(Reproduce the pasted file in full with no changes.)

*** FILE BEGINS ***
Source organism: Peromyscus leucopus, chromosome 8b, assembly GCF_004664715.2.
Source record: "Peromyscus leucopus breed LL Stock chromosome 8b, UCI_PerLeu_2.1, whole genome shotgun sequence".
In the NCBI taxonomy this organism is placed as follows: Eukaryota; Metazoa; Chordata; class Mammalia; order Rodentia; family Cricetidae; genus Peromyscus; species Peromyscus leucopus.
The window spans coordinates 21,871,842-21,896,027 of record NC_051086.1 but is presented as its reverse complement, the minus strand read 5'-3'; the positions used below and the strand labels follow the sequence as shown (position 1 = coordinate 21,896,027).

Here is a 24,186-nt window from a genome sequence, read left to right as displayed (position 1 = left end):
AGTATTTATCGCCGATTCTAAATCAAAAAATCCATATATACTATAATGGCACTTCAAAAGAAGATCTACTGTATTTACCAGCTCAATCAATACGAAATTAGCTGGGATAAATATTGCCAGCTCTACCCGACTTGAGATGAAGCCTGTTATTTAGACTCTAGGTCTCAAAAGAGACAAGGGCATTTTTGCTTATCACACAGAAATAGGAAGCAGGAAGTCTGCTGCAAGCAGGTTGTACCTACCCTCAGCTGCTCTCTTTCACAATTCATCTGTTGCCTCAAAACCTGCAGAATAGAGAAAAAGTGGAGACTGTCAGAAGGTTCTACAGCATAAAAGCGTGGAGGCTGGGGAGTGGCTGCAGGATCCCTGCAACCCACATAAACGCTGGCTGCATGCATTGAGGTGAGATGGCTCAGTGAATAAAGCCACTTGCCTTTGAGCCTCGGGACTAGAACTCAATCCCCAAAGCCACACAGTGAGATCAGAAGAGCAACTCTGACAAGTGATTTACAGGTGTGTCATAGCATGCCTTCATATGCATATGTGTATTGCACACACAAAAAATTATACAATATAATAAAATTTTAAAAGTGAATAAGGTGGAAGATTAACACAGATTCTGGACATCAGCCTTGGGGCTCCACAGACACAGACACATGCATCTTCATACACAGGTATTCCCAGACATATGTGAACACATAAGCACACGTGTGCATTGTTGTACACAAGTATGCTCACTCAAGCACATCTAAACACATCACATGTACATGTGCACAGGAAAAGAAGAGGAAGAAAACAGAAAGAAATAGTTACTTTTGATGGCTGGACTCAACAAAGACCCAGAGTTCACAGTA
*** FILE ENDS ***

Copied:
Source organism: Peromyscus leucopus, chromosome 8b, assembly GCF_004664715.2.
Source record: "Peromyscus leucopus breed LL Stock chromosome 8b, UCI_PerLeu_2.1, whole genome shotgun sequence".
In the NCBI taxonomy this organism is placed as follows: Eukaryota; Metazoa; Chordata; class Mammalia; order Rodentia; family Cricetidae; genus Peromyscus; species Peromyscus leucopus.
The window spans coordinates 21,871,842-21,896,027 of record NC_051086.1 but is presented as its reverse complement, the minus strand read 5'-3'; the positions used below and the strand labels follow the sequence as shown (position 1 = coordinate 21,896,027).

Here is a 24,186-nt window from a genome sequence, read left to right as displayed (position 1 = left end):
AGTATTTATCGCCGATTCTAAATCAAAAAATCCATATATACTATAATGGCACTTCAAAAGAAGATCTACTGTATTTACCAGCTCAATCAATACGAAATTAGCTGGGATAAATATTGCCAGCTCTACCCGACTTGAGATGAAGCCTGTTATTTAGACTCTAGGTCTCAAAAGAGACAAGGGCATTTTTGCTTATCACACAGAAATAGGAAGCAGGAAGTCTGCTGCAAGCAGGTTGTACCTACCCTCAGCTGCTCTCTTTCACAATTCATCTGTTGCCTCAAAACCTGCAGAATAGAGAAAAAGTGGAGACTGTCAGAAGGTTCTACAGCATAAAAGCGTGGAGGCTGGGGAGTGGCTGCAGGATCCCTGCAACCCACATAAACGCTGGCTGCATGCATTGAGGTGAGATGGCTCAGTGAATAAAGCCACTTGCCTTTGAGCCTCGGGACTAGAACTCAATCCCCAAAGCCACACAGTGAGATCAGAAGAGCAACTCTGACAAGTGATTTACAGGTGTGTCATAGCATGCCTTCATATGCATATGTGTATTGCACACACAAAAAATTATACAATATAATAAAATTTTAAAAGTGAATAAGGTGGAAGATTAACACAGATTCTGGACATCAGCCTTGGGGCTCCACAGACACAGACACATGCATCTTCATACACAGGTATTCCCAGACATATGTGAACACATAAGCACACGTGTGCATTGTTGTACACAAGTATGCTCACTCAAGCACATCTAAACACATCACATGTACATGTGCACAGGAAAAGAAGAGGAAGAAAACAGAAAGAAATAGTTACTTTTGATGGCTGGACTCAACAAAGACCCAGAGTTCACAGTA